Priscilla, Queen of the Desert makes her way to Edinburgh and The Playhouse Theatre stage this week (Tue 5th to Sat 9th November) but sorry folks, as much as I like this show, and love many of the songs in it, this time even Bob the motor mechanic can’t repair the “old girl” this time round.
What has happened, why has “Priscilla” broken down so badly? So many questions, and no real answers, but perhaps it has much to do with the cost of touring a production like this, perhaps like “Priscilla” the show is just showing its age a bit too much now too (the original film was 1994, and first stage show 2006) and times and attitudes have moved on.
This show has had a re-vamp since I last saw it and one of the most obvious differences this time round is that Jason Donovan has left behind his now iconic role of Tick/Mitzi to become one of the producers of this show. That should be a good sign as, if anyone should understand what makes this show work, it is Jason Donovan. Why then are things like the giant lipstick on our opening scene and the moving route map of Priscilla with the places visited and miles travelled on display missing? That lack of road map information means that as an audience we have no idea where in relation to anywhere else “Priscilla” stops on her journey across Australia, west from Sydney to Alice Springs.
Why are all of our sets (except our finale) so basic low-budget looking? Why are even many of the big production costume numbers so trimmed down? The answer has to be tied in with touring production costs. Priscilla, Queen of the Desert should be a big production show spectacle, but from the moment the curtain rose to reveal a set taking up only a limited amount of space on this large Playhouse Theatre stage, it was obvious this was not going to be the case. Perhaps suffering more than anything from the obvious budget restrictions is the star of the show herself. Here poor Priscilla has been demoted in size to a mini-bus.
For this production, our “Queens of The Desert” are Joe McFadden (Tick/Mitzi), Miles Western (Bernadette) and Nick Hayes (Felicia/Adam), and here again there are problems as for me Joe McFadden is just not stamping his “high-heeled” authority as lead “Queen” in this production and is far too often over-shadowed by Miles and Nick. For far too much of this show, it is Miles Western as Bernadette who is taking every scene that he is in.
On the surface, our three title roles are simply “performance divas”, but this script is written to give them far more depth than that, and there are many subtle areas for anyone playing these roles to explore, and they require performers who can not only do the songs, but bring that emotional depth required to their roles. Miles Western, as the show moves on, brings much of that emotional depth to Bernadette, but I got little sense of that from Joe McFadden as Tick/Mitzi, not even in the scenes with his son. Once he appears on set, Daniel Fletcher as Bob starts to steal so many of the scenes, and his growing relationship with Bernadette (he and Miles Western work well together) becomes for me the main focus of the story, and that should not be happening in this show.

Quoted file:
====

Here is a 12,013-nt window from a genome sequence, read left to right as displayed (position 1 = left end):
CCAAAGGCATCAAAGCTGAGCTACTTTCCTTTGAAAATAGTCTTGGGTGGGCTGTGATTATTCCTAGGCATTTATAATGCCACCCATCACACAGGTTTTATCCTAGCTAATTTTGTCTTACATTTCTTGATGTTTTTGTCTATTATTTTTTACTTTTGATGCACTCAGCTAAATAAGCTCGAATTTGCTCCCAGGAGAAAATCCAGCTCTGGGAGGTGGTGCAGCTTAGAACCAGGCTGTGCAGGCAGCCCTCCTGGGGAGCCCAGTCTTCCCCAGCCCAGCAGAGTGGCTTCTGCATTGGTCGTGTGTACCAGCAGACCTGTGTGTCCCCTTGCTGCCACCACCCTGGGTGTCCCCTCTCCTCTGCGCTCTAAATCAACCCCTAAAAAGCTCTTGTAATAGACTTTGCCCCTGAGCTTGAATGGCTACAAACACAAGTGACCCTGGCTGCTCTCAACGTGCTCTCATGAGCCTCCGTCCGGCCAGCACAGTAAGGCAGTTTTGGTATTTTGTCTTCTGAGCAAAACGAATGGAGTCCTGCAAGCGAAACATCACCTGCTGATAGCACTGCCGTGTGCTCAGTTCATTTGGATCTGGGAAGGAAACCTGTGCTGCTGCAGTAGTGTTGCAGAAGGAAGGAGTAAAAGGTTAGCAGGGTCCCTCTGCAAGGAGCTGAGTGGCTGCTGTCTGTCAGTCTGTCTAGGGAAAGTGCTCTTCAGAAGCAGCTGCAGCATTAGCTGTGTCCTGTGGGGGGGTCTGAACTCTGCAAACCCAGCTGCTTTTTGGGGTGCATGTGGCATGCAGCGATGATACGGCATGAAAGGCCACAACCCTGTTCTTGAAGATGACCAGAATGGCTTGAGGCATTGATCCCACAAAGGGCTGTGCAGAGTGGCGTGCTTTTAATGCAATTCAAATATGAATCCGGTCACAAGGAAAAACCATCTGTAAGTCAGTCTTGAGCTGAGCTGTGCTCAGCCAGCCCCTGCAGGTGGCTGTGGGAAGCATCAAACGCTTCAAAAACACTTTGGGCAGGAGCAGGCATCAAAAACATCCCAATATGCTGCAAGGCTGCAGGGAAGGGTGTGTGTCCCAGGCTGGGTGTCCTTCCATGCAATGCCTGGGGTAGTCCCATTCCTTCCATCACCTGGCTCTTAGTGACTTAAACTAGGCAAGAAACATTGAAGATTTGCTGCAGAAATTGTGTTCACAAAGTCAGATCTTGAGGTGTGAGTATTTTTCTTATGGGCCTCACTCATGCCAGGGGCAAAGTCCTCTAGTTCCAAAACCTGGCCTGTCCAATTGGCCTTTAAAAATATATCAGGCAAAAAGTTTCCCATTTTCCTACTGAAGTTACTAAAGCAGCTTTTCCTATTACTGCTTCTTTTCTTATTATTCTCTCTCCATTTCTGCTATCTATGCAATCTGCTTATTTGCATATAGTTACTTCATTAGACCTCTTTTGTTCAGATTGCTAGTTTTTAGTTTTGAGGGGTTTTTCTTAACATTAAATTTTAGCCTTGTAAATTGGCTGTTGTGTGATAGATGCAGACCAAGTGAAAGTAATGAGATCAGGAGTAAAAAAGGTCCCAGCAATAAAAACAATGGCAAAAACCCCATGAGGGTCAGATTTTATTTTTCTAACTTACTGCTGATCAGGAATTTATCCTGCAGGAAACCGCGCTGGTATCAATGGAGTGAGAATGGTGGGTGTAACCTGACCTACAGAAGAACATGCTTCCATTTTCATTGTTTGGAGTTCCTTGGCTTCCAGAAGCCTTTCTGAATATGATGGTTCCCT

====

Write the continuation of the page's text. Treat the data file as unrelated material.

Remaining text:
This, with the added addition of many performances from the rest of the cast, sadly means that all too often the show is reduced to caricatured stereotypes reducing many of the best songs ever written to nothing more than karaoke performed with too many uninspiring dance routines.
There are real issues of prejudice that we encounter in this show, but again little depth to them, and they are glossed over far too quickly, and all too often the question of “are the audience laughing with”, or “laughing at” has to be asked. Has a show about acceptance of people as they are started to fuel the very stereo type image that it should be fighting against?
Despite everything wrong with this production there are still some great songs here – “Don't Leave Me This Way”, “Girls Just Wanna Have Fun”, “Macarthur Park”, “Hot Stuff”, “True Colours”, “Always on My Mind” and many more classics. It is such a pity though that the only time when the production budget seems to have been increased is on the closing finale.
Let’s hope Bob does manage to repair Priscilla as the last thing that any theatre needs is a broken down old bus left on its stage.
Review by Tom King